Do you want to get amazing images of Earth from space, see distant galaxies and more on Instagram? Of course you do! Follow us: https://www.instagram.com/nasa/
*Posts and rankings are were taken as of Dec. 21, 2016.
The vivid glows are created when charged particles enter the gas giant’s atmosphere near its magnetic poles; the collision with atoms and molecules in the atmosphere produce the light. While on Earth the biggest auroras are caused by solar storms — when high energy particles ejected from the Sun rain down on our planet — auroras on Jupiter are also caused by the charged particles ejected by other sources, like the planet’s orbiting moon Io. The auroras also never cease and are huge, covering areas bigger than the Earth itself.
NASA‘s Juno: spacecraft has successfully entered orbit around the gas giant Jupiter.
After five years and 1.7 billion miles the probe accomplish a risky braking manoeuvre in order for it to be hooked by Jupiter’s gravity. NASA’s Jet Propulsion Laboratory, California received the confirmation signal which confirmed Juno had finally entered orbit on July 4. Juno will begin a two-year mission of discovery which will help scientists better understand one of the largest objects in our solar system.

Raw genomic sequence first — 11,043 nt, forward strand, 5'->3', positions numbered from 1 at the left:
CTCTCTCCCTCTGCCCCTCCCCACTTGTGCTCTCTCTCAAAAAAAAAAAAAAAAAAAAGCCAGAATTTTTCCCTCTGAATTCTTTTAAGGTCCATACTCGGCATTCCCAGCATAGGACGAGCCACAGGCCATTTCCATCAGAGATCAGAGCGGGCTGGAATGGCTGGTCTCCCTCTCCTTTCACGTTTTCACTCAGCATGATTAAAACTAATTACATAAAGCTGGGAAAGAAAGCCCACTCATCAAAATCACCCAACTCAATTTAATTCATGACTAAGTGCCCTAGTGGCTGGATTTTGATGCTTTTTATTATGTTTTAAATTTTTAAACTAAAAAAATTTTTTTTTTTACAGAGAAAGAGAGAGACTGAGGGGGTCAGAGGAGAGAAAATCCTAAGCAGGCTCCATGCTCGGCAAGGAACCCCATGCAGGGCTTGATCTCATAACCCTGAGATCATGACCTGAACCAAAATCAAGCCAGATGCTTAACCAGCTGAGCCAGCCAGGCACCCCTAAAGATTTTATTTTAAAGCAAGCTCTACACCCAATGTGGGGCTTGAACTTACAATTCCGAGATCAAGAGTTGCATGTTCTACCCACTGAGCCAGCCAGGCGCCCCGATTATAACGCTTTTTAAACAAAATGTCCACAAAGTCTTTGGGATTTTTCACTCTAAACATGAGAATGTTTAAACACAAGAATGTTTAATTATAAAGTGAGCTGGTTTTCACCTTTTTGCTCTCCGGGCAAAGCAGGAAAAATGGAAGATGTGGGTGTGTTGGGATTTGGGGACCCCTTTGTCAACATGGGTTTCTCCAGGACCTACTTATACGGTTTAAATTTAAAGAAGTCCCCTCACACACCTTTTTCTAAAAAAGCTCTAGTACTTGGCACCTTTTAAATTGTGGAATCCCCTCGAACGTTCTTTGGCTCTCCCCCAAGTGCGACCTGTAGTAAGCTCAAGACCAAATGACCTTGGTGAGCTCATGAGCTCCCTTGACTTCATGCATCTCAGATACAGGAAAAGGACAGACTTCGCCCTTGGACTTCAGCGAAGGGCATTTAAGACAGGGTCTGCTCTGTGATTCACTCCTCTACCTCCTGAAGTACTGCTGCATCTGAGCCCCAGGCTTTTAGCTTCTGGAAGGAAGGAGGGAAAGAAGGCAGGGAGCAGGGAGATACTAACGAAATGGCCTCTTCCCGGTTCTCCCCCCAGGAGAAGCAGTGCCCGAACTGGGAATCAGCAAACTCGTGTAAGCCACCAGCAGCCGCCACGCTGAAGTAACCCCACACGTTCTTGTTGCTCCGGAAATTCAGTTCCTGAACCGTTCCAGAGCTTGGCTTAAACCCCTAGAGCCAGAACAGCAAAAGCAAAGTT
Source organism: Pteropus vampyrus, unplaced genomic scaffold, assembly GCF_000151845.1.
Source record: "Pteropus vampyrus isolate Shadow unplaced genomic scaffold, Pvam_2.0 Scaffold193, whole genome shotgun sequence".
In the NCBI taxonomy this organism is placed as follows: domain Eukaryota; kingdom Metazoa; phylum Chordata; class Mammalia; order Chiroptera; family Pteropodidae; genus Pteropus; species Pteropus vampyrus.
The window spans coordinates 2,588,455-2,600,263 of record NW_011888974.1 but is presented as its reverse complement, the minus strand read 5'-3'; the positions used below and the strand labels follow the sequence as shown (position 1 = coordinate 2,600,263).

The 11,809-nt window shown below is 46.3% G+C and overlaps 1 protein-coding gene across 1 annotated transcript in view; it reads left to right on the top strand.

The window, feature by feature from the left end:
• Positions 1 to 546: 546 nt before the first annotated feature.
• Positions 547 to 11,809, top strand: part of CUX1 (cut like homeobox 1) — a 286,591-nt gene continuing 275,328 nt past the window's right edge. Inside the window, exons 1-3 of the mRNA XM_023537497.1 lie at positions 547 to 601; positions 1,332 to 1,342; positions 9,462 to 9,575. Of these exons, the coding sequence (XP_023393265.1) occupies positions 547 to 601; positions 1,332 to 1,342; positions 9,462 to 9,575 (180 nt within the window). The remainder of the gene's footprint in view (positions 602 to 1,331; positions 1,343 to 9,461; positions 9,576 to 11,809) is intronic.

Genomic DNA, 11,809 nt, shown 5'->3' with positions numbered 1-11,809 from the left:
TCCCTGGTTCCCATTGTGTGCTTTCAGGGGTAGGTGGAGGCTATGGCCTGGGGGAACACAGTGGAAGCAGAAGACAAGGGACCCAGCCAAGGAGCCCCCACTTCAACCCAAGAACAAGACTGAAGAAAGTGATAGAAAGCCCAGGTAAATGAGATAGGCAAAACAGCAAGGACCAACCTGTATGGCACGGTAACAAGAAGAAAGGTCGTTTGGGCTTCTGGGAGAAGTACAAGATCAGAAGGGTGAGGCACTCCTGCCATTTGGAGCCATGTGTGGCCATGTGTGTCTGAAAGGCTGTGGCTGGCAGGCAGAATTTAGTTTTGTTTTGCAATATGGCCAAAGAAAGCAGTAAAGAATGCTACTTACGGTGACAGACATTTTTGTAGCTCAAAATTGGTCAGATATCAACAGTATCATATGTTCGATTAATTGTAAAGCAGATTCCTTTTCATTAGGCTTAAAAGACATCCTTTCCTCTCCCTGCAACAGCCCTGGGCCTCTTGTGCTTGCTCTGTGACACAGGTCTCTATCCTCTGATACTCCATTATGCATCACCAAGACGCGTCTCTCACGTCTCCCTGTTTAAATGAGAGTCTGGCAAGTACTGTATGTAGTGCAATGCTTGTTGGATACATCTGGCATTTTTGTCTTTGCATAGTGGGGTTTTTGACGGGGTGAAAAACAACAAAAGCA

Using Juno’s complex array of cameras and sensors the team hope to answer some long-awaited questions including whether Jupiter actually has a solid core or if it really is just a swirling ball of gas. Another focus will be the Great Red Spot - a massive storm several times the size of Earth that has been raging on the surface of Jupiter for what appears to be hundreds of years. Juno is the fastest spacecraft to ever enter orbit around a planet, travelling at an astonishing 130,000mph by the time it reached the gas giant.